Today’s post is the third of a multipart series on Ecclesiastical Autoimmune Syndrome
Click here for last week’s post
E.A.S. in Seminary
In this series of blog posts, we are reviewing the signs and symptoms of Ecclesiastical Autoimmune Syndrome so that we can learn to spot it before it becomes terminal. After Commissions on Ministry, the next opportunity for E.A.S. to set in is in seminary.
Near the end of my seminary experience, as I sat in front of the Commission on Ministry for my final interview before approval for ordination to the transitional diaconate, my bishop (God bless him) asked me if I could share a metaphor that would honestly capture my seminary experience. My response was that “It felt like a cross between kindergarten and boot camp. They assume you enter without relevant opinions about ordained ministry, and if they find out that you do, the quickly and thoroughly disabuse you of them.”
A personal example: Entering seminary with a degree in adult education and 14 years experience as an adult educator, I was discouraged to sit through class after class taught with 18th century educational methodology. Worse, I was faced with the requirement to take Christian Education 101. My sanity was saved when my New Testament (and Greek) professor offered to get me out of CE101 if I would help her incorporate proven adult education methodology into her “Introduction to the New Testament” class as an independent study project. (She would be retiring the same year I would be graduating, so we figured we both had nothing to lose). The class was highly successful, she said the students that went through the redesigned class left understanding the letters of Apostle Paul like never before (as opposed to forgetting 90% of what they heard in the old lecture model).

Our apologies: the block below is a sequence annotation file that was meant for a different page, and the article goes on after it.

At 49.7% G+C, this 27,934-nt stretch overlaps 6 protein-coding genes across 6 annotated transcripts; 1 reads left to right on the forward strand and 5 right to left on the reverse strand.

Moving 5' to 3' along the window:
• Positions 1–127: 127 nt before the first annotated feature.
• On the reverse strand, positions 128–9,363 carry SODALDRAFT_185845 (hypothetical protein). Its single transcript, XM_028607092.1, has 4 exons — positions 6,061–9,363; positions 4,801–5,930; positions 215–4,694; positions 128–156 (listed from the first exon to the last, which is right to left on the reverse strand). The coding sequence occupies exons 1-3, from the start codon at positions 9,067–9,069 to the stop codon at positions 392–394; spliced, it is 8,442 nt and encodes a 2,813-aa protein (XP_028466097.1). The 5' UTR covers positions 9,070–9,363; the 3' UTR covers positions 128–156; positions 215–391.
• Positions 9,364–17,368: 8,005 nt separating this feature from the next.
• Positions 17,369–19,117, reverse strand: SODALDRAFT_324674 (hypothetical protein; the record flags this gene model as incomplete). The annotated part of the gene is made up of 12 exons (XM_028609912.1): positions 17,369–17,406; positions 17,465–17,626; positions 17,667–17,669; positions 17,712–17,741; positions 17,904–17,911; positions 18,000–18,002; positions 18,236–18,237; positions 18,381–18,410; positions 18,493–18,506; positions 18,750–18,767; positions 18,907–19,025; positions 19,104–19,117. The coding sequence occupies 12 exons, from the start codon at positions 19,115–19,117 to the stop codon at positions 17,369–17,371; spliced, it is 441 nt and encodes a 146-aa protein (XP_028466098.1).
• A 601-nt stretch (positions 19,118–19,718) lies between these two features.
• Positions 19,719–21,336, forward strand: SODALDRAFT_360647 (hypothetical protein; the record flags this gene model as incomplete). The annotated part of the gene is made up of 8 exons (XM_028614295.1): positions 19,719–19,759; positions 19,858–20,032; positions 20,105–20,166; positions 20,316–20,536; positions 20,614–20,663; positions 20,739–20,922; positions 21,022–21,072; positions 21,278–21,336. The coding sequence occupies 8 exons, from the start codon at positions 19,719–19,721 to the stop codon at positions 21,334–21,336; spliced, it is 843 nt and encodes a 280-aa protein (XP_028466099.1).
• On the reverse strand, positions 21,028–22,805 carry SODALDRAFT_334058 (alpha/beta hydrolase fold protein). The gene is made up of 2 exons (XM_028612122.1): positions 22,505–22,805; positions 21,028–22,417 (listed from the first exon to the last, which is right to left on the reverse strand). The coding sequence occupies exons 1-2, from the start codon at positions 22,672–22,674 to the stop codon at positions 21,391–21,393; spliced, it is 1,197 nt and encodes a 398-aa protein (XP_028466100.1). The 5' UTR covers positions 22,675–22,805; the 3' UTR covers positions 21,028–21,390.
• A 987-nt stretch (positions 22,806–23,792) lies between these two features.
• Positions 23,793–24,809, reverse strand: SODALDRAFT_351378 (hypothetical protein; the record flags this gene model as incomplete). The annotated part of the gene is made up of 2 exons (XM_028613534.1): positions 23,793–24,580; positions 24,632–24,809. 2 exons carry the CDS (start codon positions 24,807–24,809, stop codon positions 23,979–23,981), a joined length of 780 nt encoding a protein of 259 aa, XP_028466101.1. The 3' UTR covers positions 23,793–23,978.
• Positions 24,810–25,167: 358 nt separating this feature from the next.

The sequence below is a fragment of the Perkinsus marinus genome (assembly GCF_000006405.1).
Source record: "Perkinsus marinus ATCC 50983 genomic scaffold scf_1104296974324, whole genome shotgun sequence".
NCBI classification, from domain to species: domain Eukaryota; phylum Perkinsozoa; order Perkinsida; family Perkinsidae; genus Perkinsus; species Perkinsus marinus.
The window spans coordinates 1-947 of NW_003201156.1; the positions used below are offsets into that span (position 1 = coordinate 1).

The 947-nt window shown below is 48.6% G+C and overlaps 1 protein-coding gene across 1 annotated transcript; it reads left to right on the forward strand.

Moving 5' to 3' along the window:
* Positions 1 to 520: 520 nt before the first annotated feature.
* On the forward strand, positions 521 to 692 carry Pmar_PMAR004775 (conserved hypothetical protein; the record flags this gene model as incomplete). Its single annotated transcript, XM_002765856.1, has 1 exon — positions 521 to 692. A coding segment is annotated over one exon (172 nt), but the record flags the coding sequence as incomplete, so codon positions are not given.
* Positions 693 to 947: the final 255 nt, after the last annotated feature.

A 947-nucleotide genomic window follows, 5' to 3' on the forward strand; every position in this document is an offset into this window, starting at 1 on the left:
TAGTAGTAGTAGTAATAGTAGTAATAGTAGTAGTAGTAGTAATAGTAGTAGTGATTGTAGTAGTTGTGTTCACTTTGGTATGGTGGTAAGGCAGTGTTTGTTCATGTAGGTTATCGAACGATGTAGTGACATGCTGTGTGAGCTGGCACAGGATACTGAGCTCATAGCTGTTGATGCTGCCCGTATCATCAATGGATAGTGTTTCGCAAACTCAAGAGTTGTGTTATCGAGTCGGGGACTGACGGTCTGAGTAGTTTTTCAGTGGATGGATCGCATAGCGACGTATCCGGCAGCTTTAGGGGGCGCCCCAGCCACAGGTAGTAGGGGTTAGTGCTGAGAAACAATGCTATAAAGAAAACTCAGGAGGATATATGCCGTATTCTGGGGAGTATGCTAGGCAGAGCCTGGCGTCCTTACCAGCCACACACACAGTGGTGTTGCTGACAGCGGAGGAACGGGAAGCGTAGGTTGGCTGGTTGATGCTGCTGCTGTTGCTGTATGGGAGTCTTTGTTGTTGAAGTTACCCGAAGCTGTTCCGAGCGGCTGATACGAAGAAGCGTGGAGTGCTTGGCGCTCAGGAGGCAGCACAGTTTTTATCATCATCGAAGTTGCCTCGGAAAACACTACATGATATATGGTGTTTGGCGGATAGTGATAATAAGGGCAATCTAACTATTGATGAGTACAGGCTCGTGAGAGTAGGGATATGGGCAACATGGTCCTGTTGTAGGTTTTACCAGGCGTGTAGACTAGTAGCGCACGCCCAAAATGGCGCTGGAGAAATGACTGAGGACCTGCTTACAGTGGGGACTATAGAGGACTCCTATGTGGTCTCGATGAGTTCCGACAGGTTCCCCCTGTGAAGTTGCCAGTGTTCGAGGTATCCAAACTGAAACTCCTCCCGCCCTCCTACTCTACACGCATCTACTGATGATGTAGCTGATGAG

But the short-term response of the faculty and students was classically symptomatic of Ecclesiastical Autoimmunity Syndrome. The students hated the idea of peer-to-peer and group learning. They saw it as threatening their control over their grades. “What if I don’t get my ‘A’?” was a common complaint. After learning I was advising the NT professor, one student told me in a joking/not joking tone, “You know there’s a special place in hell for people like you, right?” Meanwhile, many of the other professors seemed to view what we were doing as an implicit judgement of their instructional approaches and a threat to their classroom authority. When I graduated, the faculty decided that my “pass/fail” grade must be counted against my GPA, which meant I narrowly missed “cum laude” honors (not that I was in it for the grades, but still…). Upon her retirement, the NT professor placed the curriculum in the seminary library as a instructional model, but all copies disappeared within a year.